As the deer rut swings into full gear, mother nature plays a trick on male deer, and seasoned hunters with rut tactics can seize the occasion to tag the biggest buck! This is the time when older and rut-crazed bucks let some of their guards down in search of a doe to mate. During peak breeding, the hormonally charged bucks make rut rubs on tree trunks near receptive does. In addition to rubs, the bucks also create half-hearted scrapes on the ground to send messages to does and nearby bucks.
As North America’s most hunted big game, the white-tailed deer remains a subject of hunting tales, especially during the rut. Hunting the rut comes with excitement and arguably the hunters’ best chance at landing a trophy buck.
Usually, a rutting area is characterized by the availability of forages to feed and cover for the paired-up buck. Bucks will try to isolate a doe within this area until mating occurs. The hunter’s goal is to locate this area. If you are looking for the best spots to hunt during the rut, this article got you covered. Ready? Let’s go!
Chasing Whitetails During the Rut and Stuff to look out for
During the rut, a lot of activities take place in the deer world and leave the hunters with valuable information on how to go about rut hunting. Familiar sights in an area occupied by bucks during the fall are buck rubs and scrapes. If you are new to deer hunting, you may think buck rubs are simply a way the bucks get rid of their velvet. Well, it doesn’t end there. Getting rid of the velvet is just one out of many purposes of buck rubs.
Essentially, a buck rub is where a buck peels the cambium layer of a tree with its antlers to communicate with other deer in the area. In between the deer’s eyes and the antler pedicles is the second most important gland in the deer’s body: The forehead gland. When making a buck rub, the deer leaves scents from its forehead glands on the tree trunk. The information on a buck’s scent deposited on the tree includes its age, dominance status, how long its been in the area, and other kinds of social exchanges the receptive does and other bucks can pick up on.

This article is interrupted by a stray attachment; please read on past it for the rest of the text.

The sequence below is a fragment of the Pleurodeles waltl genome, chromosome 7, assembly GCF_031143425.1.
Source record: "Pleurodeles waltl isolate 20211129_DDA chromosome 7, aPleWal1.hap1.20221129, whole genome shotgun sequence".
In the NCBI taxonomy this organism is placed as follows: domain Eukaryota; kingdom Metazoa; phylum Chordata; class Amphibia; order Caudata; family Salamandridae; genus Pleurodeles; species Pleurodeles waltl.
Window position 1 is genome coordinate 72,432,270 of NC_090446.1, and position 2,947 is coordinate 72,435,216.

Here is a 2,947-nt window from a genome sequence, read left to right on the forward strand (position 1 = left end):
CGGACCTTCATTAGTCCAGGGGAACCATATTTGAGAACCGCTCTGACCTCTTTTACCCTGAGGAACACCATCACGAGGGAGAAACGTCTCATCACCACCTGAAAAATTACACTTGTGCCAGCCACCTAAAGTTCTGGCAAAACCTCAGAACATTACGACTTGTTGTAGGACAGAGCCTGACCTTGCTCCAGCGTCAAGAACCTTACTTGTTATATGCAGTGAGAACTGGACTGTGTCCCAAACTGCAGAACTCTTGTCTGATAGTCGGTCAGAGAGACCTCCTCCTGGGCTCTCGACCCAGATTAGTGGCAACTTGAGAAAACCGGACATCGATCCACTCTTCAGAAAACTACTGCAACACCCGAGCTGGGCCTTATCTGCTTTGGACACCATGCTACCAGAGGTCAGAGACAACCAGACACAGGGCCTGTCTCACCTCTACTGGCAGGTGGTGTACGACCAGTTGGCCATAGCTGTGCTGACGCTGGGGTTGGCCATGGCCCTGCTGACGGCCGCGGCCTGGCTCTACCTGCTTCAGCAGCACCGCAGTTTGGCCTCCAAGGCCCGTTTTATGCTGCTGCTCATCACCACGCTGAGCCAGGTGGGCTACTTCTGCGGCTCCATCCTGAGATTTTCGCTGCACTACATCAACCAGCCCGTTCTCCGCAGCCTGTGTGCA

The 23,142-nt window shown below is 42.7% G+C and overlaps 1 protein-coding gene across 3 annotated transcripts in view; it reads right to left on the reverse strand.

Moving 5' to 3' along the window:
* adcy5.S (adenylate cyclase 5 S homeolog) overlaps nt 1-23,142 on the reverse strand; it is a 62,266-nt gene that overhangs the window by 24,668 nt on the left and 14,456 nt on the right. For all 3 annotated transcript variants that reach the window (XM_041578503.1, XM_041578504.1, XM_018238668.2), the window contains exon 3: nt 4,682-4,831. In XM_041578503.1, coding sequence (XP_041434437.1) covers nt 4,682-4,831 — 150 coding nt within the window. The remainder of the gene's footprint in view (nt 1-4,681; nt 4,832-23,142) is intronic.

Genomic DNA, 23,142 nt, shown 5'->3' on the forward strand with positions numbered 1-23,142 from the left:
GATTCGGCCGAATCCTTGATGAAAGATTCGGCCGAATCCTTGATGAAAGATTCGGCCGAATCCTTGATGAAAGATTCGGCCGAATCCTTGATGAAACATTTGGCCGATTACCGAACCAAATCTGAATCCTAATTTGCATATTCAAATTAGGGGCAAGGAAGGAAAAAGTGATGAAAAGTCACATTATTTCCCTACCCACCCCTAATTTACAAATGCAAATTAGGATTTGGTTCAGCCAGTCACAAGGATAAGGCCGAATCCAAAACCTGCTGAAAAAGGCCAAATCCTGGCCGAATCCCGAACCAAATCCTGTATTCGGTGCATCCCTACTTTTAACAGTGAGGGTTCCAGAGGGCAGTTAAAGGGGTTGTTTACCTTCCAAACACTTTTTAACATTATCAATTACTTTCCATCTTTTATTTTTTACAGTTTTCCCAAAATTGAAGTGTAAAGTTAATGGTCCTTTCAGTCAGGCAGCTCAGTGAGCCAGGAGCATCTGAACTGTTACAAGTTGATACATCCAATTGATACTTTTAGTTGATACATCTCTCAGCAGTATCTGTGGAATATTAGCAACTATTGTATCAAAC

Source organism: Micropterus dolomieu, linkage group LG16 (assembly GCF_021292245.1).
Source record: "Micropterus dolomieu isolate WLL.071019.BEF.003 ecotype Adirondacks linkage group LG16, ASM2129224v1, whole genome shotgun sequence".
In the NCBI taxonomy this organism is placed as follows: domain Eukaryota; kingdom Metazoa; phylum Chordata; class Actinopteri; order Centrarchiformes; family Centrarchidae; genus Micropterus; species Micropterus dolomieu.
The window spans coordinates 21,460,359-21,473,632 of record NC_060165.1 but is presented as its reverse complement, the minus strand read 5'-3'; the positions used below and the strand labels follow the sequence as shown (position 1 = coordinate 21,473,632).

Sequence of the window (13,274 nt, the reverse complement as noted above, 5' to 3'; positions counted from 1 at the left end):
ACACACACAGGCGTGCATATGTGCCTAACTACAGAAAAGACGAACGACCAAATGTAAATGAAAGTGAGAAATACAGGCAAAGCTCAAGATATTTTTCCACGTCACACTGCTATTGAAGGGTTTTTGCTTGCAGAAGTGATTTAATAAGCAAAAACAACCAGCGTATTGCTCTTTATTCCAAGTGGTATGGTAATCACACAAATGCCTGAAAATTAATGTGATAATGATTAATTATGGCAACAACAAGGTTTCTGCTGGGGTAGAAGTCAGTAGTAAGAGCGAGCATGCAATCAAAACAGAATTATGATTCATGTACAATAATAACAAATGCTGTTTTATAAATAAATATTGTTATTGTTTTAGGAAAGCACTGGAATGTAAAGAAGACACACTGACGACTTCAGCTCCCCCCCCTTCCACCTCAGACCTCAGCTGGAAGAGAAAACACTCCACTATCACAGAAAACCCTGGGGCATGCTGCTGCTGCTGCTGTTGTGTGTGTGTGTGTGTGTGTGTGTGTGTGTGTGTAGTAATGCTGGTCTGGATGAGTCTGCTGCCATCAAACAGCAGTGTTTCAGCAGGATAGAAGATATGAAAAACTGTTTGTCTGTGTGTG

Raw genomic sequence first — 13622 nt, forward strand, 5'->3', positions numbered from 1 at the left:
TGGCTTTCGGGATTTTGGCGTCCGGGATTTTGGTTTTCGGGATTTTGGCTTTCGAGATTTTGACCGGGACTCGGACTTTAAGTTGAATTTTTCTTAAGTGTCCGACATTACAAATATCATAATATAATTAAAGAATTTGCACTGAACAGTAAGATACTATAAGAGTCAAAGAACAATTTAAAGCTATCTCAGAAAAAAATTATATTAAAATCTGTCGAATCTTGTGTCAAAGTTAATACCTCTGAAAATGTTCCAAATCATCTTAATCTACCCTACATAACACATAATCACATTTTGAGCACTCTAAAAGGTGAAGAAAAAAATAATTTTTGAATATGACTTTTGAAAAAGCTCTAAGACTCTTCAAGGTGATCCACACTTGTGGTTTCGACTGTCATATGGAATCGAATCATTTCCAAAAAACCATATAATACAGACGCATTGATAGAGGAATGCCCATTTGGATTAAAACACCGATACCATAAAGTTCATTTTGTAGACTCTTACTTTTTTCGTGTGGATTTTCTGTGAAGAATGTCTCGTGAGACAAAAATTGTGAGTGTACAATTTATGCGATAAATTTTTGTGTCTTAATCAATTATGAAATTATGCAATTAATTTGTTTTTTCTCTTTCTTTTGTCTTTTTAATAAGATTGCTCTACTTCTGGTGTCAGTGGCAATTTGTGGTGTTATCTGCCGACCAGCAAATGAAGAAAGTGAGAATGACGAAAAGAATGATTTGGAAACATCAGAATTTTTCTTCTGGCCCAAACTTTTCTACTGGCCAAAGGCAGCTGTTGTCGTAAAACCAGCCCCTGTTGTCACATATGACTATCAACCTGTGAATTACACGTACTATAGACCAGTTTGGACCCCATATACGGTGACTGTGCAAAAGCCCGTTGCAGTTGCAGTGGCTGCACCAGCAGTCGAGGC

On many occasions, the size of the buck rub is indicative of the size of the deer. Placing a trail camera in this area is something that can pay off. You can deduce the movement pattern of where those bucks are coming from and the best way to set up your hunting game plan.
Best Areas to Hunt During the Rut
Here we take a look at where to hunt during the rut to secure a true trophy.
For starters, many hunters do not know that whitetails are edge animals. Sticking to habitat edges when hunting during the rut is instrumental to tagging a big game.
Locating and hunting habitat edges during the rut is pretty much straightforward. A habitat edge is a distinct line where two habitats of different plant species meet. Using aerial maps for a large-scale inspection and little in-the-field scouting will help you locate an edge. Whitetails love to travel along habitat edges as they transition from bedding areas to feeding locations.